South Vinemont Town Councilwoman Sonya Copeland

South Vinemont Town Councilwoman Sonya Copeland, center, speaks during Tuesday’s work session, with Councilwoman Bonnie Goodwin, left, and Mayor Reggie Dodson.

VINEMONT — After accusations in recent months about money missing from the town’s accounts, the South Vinemont Town Council heard from CPA Larry Cooke about previous years’ audits during the work session before Tuesday evening’s meeting. 

During the council’s April meeting, Councilwoman Sonya Copeland presented a document with a list of complaints about the council that dated back to 2017, such as discussions of new amenities that were never built or talks about road pavings that were not accomplished. 

In that document, Copeland also claimed that there was $169,125.52 in unaccounted money in the monthly bank reconciliations that Town Clerk Kayecea Sasser prepares each month for the council. Copeland did not share any details about how she reached that figure.

To respond to the accusation of missing money, Cooke spoke to the council about the town’s 2019 and 2020 audits, and said there have been no findings of missing funds in any of the audits performed by his firm. 

He said there were no discrepancies found in the town’s accounting, and the only issues found pertained to a certain revenue source that was being included as part of the town’s general fund, but that would not have anything to do with the claim of missing money.

“It’s not a major thing,” he said.

The amount of money that is supposed to be missing from the town’s financial reports could not have gone missing without his firm catching it, and if that sum of money was missing, the town would be struggling to pay its bills each month, Cooke said.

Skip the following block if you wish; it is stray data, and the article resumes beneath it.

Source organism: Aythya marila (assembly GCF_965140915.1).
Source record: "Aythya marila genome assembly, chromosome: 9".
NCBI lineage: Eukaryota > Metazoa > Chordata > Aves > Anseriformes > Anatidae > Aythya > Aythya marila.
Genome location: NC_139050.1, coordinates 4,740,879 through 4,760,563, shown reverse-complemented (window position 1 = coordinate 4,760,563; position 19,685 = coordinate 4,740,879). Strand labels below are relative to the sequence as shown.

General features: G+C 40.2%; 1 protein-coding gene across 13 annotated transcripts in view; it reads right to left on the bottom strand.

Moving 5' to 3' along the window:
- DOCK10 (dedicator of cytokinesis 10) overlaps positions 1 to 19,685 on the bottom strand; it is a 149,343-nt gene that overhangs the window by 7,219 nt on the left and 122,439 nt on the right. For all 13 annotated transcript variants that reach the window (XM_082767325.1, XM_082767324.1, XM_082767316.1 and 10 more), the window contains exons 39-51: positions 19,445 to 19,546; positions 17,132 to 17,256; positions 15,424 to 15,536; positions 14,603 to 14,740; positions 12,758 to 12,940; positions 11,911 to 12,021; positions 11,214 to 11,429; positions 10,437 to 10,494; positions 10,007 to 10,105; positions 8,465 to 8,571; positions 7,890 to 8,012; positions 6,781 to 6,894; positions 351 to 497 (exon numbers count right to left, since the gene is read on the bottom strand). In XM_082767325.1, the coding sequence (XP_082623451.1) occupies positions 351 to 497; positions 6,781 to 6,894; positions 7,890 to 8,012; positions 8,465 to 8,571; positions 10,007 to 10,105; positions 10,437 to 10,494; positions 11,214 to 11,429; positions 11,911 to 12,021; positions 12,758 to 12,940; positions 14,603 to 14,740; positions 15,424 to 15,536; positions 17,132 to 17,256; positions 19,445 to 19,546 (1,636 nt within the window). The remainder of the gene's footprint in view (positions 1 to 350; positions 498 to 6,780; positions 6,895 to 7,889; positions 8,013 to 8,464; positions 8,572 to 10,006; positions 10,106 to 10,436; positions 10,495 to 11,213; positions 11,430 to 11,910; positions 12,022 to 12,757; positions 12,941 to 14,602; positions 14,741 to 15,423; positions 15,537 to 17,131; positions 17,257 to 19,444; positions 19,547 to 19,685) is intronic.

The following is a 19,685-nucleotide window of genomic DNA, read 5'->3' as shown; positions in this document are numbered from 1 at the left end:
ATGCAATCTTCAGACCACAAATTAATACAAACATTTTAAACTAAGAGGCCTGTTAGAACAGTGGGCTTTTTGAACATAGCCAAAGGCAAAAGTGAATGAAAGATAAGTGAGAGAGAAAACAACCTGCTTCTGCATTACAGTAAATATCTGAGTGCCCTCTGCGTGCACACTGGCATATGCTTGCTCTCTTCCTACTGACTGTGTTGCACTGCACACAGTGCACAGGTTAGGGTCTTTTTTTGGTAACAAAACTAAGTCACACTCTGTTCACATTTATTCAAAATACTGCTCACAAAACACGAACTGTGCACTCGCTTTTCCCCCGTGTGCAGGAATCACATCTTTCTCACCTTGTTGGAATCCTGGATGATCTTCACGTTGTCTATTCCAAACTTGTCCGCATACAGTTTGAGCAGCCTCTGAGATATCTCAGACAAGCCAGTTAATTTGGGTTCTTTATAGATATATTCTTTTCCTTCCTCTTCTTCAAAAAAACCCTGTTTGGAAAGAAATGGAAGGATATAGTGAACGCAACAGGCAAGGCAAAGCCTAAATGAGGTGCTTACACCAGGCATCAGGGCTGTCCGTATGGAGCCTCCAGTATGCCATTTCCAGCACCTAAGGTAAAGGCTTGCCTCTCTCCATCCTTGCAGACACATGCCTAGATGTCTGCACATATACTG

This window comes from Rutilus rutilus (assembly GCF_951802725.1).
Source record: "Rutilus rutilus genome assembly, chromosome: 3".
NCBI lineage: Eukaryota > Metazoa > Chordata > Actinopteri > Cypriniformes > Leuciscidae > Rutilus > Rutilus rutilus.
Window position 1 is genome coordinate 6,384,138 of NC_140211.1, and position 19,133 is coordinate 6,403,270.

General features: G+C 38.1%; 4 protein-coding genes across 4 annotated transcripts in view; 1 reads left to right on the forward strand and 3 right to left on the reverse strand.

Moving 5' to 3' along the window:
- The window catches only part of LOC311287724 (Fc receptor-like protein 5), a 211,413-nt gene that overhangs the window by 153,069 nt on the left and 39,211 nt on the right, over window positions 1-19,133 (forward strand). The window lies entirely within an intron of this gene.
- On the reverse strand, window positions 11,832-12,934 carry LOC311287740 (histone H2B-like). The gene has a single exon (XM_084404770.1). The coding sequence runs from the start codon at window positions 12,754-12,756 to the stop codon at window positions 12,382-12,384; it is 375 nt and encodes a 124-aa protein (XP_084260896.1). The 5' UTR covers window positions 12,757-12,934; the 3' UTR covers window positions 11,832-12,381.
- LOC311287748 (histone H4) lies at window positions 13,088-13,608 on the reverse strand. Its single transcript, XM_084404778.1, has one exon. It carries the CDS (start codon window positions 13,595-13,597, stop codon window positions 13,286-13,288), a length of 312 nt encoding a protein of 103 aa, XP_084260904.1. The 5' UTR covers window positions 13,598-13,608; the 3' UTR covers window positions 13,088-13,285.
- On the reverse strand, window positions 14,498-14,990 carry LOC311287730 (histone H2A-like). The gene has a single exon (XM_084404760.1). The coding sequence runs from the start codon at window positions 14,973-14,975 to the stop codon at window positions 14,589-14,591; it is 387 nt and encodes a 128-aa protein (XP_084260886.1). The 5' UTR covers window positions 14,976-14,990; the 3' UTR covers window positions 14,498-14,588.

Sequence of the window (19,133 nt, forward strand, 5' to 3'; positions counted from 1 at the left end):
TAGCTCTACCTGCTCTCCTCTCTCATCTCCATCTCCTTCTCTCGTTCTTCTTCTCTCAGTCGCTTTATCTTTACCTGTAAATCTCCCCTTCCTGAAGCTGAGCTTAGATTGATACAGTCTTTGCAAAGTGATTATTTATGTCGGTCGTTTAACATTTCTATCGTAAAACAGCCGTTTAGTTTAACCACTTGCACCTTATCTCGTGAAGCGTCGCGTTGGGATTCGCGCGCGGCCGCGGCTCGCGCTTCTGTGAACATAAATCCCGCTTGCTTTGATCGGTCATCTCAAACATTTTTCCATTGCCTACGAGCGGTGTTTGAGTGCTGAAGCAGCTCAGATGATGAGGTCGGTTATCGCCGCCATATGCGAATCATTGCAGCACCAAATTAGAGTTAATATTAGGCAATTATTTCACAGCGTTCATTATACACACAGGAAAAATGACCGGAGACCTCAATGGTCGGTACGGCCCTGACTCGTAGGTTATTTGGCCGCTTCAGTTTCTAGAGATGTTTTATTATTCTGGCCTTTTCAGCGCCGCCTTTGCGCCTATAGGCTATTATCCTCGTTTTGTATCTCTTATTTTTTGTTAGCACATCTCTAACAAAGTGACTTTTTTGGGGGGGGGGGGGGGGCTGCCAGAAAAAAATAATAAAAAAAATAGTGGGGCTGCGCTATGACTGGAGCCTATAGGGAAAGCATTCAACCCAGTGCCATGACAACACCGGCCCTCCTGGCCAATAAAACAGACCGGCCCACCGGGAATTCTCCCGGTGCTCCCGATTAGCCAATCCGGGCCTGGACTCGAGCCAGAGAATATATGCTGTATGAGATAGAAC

“I would say that if anybody had stole that much, the town would be bankrupt,” he said. “And it’s not. There’s no way, absolutely no way.”

Mayor Reggie Dodson said he was tired of hearing the accusations about the missing money and claims that he had stolen it, and told Copeland that if she could show how she is finding the alleged missing money, he would listen to her. 

Copeland said she was just asking questions about the town’s finances and could not get answers. 

“I’m new, I’m trying to learn,” she said. “I’ve asked a couple questions, and dadgum if y’all don’t come at me like I’m the worst person ever.”

Cooke said he has never found any issue with the town’s bank reconciliations, and after Dodson asked if the state performed its own audit, Cooke said that the reports prepared by his firm are available to the state auditor’s office. 

He said if there were any issues ever found with the town’s finances, they would be reported to the state for their investigators to get involved, but that has never been necessary, Cooke said. 

“We’ve never had a problem with one of your audits here, period,” he said.

In other business, the council approved a Community Movie Night for June 19 at 8:15 p.m., and plans to show Toy Story 4 to town residents and any other residents of north Cullman County who want to attend. 

Dodson said an exact location for the movie has not yet been set, but it will likely be somewhere near the town’s community center. 

He said the cost for renting the equipment for the movie night is around $1,500, but the town can also look into purchasing its own equipment in the future if there is a big turnout to the first movie. 

The council also approved a $300 donation to the Cullman County Sheriff’s Office Rodeo for a banner to be hung up at the Special Needs Rodeo and a quarter-page advertisement in the rodeo’s program.

Tyler Hanes can be reached at 256-734-2131 ext. 238.

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